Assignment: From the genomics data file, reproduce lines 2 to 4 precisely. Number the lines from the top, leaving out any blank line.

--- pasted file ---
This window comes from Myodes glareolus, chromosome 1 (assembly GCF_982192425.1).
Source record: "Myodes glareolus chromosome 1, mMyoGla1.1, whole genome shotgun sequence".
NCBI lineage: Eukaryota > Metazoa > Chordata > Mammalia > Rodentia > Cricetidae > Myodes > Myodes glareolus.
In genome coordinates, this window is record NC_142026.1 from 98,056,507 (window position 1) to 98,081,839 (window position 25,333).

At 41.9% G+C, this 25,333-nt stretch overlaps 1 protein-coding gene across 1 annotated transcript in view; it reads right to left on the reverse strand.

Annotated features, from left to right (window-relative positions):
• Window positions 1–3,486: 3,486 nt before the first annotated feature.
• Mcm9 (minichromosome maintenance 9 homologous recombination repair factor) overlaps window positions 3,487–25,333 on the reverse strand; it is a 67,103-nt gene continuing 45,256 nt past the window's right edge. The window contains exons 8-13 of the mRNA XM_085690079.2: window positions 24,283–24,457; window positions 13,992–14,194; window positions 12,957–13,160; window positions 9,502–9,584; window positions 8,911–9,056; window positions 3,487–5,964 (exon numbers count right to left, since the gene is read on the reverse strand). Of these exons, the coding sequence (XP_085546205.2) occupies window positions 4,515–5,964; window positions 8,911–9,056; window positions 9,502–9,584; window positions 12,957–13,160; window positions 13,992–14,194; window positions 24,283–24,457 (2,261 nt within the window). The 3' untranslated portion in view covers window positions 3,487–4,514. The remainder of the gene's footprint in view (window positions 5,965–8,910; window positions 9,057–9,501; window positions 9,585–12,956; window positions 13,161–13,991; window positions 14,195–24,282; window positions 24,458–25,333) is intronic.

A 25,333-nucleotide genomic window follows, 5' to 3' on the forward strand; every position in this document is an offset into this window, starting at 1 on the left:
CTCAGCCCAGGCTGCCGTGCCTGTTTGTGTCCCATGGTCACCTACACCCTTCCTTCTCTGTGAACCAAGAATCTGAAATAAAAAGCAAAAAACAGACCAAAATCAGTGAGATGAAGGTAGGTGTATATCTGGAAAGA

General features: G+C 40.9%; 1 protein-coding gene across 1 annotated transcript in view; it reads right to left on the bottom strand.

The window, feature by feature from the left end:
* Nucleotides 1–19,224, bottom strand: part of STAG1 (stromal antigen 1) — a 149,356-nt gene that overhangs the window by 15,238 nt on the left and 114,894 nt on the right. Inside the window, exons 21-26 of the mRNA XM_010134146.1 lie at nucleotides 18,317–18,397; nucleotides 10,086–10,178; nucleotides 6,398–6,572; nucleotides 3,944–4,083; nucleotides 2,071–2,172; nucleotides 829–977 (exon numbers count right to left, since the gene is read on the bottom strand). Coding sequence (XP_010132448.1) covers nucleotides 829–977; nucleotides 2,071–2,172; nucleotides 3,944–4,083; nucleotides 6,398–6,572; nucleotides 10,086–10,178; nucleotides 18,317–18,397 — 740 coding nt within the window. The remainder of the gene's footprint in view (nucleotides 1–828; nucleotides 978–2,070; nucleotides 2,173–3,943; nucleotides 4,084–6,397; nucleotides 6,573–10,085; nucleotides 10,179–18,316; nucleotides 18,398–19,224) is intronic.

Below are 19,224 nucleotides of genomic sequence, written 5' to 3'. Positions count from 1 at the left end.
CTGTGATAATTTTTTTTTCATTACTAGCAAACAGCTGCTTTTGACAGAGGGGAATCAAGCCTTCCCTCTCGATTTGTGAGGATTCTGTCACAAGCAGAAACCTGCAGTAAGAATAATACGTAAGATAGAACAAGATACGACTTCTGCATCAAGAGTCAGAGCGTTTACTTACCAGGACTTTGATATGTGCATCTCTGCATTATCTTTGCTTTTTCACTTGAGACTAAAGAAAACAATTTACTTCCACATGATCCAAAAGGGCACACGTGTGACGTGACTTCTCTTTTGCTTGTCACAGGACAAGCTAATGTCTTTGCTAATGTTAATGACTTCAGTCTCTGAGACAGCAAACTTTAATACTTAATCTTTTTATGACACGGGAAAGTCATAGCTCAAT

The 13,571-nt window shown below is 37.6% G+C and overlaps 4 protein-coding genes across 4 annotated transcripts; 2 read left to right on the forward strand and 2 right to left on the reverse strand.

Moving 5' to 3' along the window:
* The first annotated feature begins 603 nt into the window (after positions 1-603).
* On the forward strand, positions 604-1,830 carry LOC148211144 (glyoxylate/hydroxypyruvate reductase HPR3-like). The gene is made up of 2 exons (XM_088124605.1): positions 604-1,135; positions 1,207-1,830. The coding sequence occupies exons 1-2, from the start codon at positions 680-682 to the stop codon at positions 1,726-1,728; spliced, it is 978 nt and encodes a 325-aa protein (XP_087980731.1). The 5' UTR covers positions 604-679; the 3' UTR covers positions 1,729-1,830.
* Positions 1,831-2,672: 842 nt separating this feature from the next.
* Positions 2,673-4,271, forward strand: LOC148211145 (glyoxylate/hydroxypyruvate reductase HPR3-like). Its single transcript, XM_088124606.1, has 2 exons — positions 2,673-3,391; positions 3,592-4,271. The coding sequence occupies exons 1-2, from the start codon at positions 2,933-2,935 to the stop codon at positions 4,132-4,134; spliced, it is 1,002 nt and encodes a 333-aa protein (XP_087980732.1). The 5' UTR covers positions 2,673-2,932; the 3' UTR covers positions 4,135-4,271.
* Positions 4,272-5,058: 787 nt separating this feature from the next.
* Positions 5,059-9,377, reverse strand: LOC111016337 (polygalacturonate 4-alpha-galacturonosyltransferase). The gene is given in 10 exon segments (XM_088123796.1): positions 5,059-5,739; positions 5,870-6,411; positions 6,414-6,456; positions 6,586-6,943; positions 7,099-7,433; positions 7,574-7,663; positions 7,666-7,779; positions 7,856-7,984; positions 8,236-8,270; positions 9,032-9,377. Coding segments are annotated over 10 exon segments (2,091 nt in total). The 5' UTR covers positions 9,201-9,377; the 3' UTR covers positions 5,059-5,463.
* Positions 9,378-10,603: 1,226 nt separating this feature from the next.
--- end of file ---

Source record: "Myodes glareolus chromosome 1, mMyoGla1.1, whole genome shotgun sequence".
NCBI lineage: Eukaryota > Metazoa > Chordata > Mammalia > Rodentia > Cricetidae > Myodes > Myodes glareolus.
In genome coordinates, this window is record NC_142026.1 from 98,056,507 (window position 1) to 98,081,839 (window position 25,333).